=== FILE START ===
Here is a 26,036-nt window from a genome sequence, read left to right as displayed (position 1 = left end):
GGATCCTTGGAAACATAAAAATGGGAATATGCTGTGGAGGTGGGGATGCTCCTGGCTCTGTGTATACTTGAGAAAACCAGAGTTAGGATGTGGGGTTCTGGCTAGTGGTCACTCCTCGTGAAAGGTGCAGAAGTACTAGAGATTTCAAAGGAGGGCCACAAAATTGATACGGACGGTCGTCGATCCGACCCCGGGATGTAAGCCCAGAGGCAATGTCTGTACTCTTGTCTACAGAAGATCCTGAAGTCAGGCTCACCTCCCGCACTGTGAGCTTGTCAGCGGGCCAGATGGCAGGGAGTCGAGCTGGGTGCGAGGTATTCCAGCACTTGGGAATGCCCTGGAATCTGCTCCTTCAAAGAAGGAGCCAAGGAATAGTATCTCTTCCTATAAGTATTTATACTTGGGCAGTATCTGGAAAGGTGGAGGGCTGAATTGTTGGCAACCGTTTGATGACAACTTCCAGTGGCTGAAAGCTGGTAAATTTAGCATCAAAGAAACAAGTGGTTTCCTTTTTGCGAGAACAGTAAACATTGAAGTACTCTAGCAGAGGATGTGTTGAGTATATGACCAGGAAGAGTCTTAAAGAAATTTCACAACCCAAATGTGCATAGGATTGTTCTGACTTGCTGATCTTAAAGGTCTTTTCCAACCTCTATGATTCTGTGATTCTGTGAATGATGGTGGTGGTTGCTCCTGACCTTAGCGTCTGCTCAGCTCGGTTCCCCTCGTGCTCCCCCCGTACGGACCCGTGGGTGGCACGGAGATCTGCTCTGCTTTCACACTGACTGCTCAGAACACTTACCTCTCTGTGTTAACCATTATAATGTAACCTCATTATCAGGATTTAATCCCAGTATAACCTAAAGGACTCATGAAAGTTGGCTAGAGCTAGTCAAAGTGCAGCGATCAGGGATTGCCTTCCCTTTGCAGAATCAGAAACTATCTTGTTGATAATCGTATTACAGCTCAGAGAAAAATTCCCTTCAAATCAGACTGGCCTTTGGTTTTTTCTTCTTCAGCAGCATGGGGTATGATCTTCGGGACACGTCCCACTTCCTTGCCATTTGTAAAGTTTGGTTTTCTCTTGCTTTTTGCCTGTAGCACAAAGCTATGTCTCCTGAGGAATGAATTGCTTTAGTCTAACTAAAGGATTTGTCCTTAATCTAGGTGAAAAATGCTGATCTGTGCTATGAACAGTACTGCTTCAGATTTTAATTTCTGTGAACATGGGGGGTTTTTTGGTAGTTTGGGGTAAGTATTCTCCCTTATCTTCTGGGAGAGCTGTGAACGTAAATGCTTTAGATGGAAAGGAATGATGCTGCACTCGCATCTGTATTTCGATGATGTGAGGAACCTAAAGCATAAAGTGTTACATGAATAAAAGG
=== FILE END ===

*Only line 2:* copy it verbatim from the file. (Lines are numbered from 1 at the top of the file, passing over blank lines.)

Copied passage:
GGATCCTTGGAAACATAAAAATGGGAATATGCTGTGGAGGTGGGGATGCTCCTGGCTCTGTGTATACTTGAGAAAACCAGAGTTAGGATGTGGGGTTCTGGCTAGTGGTCACTCCTCGTGAAAGGTGCAGAAGTACTAGAGATTTCAAAGGAGGGCCACAAAATTGATACGGACGGTCGTCGATCCGACCCCGGGATGTAAGCCCAGAGGCAATGTCTGTACTCTTGTCTACAGAAGATCCTGAAGTCAGGCTCACCTCCCGCACTGTGAGCTTGTCAGCGGGCCAGATGGCAGGGAGTCGAGCTGGGTGCGAGGTATTCCAGCACTTGGGAATGCCCTGGAATCTGCTCCTTCAAAGAAGGAGCCAAGGAATAGTATCTCTTCCTATAAGTATTTATACTTGGGCAGTATCTGGAAAGGTGGAGGGCTGAATTGTTGGCAACCGTTTGATGACAACTTCCAGTGGCTGAAAGCTGGTAAATTTAGCATCAAAGAAACAAGTGGTTTCCTTTTTGCGAGAACAGTAAACATTGAAGTACTCTAGCAGAGGATGTGTTGAGTATATGACCAGGAAGAGTCTTAAAGAAATTTCACAACCCAAATGTGCATAGGATTGTTCTGACTTGCTGATCTTAAAGGTCTTTTCCAACCTCTATGATTCTGTGATTCTGTGAATGATGGTGGTGGTTGCTCCTGACCTTAGCGTCTGCTCAGCTCGGTTCCCCTCGTGCTCCCCCCGTACGGACCCGTGGGTGGCACGGAGATCTGCTCTGCTTTCACACTGACTGCTCAGAACACTTACCTCTCTGTGTTAACCATTATAATGTAACCTCATTATCAGGATTTAATCCCAGTATAACCTAAAGGACTCATGAAAGTTGGCTAGAGCTAGTCAAAGTGCAGCGATCAGGGATTGCCTTCCCTTTGCAGAATCAGAAACTATCTTGTTGATAATCGTATTACAGCTCAGAGAAAAATTCCCTTCAAATCAGACTGGCCTTTGGTTTTTTCTTCTTCAGCAGCATGGGGTATGATCTTCGGGACACGTCCCACTTCCTTGCCATTTGTAAAGTTTGGTTTTCTCTTGCTTTTTGCCTGTAGCACAAAGCTATGTCTCCTGAGGAATGAATTGCTTTAGTCTAACTAAAGGATTTGTCCTTAATCTAGGTGAAAAATGCTGATCTGTGCTATGAACAGTACTGCTTCAGATTTTAATTTCTGTGAACATGGGGGGTTTTTTGGTAGTTTGGGGTAAGTATTCTCCCTTATCTTCTGGGAGAGCTGTGAACGTAAATGCTTTAGATGGAAAGGAATGATGCTGCACTCGCATCTGTATTTCGATGATGTGAGGAACCTAAAGCATAAAGTGTTACATGAATAAAAGG